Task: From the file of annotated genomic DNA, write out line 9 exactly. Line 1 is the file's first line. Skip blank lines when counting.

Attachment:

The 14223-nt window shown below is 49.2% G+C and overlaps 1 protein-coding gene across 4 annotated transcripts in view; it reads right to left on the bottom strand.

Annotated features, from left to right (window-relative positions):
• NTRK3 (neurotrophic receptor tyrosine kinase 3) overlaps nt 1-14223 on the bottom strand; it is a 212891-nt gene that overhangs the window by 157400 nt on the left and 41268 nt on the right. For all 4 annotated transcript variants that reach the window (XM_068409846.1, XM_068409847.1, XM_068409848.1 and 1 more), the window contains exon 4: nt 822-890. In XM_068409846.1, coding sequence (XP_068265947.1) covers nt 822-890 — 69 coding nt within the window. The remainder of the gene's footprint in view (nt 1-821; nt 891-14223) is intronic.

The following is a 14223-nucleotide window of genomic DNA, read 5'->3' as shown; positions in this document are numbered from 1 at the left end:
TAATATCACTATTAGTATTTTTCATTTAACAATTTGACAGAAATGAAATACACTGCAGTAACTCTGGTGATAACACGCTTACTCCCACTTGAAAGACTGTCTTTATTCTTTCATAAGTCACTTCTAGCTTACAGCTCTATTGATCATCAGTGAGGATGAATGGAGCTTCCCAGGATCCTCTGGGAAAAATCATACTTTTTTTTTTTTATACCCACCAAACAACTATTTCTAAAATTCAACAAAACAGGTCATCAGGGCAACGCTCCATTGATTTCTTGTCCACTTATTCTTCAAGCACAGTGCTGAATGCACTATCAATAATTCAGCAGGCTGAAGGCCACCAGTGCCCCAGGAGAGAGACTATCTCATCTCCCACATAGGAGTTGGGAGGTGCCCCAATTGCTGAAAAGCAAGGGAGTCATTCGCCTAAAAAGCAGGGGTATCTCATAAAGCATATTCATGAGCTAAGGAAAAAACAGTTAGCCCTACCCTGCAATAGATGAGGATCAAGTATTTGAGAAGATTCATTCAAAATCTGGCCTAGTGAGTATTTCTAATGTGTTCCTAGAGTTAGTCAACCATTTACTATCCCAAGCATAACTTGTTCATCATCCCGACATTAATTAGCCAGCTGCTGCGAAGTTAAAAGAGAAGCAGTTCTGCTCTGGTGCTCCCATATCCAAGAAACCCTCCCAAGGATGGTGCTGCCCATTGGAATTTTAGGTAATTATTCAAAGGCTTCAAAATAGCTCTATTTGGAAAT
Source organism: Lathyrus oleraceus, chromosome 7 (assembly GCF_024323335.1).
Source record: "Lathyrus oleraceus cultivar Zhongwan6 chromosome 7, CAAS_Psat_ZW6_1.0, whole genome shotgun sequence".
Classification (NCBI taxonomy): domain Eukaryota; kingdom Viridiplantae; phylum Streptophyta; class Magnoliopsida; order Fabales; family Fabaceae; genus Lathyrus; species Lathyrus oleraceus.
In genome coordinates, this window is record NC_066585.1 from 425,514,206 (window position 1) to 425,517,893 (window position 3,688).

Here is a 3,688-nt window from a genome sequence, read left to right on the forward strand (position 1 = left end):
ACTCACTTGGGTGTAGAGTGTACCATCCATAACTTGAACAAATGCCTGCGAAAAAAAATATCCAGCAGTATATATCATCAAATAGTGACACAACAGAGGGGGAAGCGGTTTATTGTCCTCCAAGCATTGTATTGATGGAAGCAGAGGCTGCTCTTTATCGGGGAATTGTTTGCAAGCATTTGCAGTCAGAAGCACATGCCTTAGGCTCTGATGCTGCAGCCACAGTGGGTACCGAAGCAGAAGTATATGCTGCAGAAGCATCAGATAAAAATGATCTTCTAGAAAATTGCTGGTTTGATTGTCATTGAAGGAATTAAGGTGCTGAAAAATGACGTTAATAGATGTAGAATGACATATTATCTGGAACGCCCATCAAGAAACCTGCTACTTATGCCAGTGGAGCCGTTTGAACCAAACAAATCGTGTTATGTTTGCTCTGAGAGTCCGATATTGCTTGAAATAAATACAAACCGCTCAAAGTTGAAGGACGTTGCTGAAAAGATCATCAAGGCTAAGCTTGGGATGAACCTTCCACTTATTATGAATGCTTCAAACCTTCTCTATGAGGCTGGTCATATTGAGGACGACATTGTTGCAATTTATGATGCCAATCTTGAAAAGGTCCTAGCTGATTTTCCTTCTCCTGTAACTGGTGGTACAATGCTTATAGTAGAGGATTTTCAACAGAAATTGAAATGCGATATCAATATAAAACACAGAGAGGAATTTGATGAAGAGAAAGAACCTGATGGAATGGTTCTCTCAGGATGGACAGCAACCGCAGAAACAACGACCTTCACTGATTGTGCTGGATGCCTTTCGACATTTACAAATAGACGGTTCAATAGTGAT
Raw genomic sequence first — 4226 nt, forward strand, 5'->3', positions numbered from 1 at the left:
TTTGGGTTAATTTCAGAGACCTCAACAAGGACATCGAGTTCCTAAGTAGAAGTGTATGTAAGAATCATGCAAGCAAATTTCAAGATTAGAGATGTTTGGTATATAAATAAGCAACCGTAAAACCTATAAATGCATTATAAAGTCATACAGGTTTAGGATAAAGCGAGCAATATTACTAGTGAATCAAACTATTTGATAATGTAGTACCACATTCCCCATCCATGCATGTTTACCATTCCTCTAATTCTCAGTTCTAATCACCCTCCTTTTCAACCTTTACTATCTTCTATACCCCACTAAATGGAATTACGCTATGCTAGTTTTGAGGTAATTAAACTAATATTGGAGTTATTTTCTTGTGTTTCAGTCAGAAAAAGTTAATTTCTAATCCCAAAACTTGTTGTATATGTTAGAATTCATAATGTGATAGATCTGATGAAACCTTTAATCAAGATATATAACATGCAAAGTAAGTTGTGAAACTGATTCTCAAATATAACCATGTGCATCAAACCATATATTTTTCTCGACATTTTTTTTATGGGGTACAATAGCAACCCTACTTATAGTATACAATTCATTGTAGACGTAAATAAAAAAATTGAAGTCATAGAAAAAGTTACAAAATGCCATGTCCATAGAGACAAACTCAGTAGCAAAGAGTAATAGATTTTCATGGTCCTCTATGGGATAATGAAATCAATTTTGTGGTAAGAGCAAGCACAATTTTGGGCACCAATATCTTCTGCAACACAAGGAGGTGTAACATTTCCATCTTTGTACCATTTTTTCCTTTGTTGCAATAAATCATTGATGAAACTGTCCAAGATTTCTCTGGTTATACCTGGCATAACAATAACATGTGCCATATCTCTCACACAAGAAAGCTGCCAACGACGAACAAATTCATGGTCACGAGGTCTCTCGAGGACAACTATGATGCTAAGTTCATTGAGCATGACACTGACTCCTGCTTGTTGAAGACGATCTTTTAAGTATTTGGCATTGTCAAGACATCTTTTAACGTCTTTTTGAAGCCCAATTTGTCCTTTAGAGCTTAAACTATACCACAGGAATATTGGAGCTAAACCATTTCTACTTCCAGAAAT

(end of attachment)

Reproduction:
In genome coordinates, this window is record NC_066585.1 from 425,514,206 (window position 1) to 425,517,893 (window position 3,688).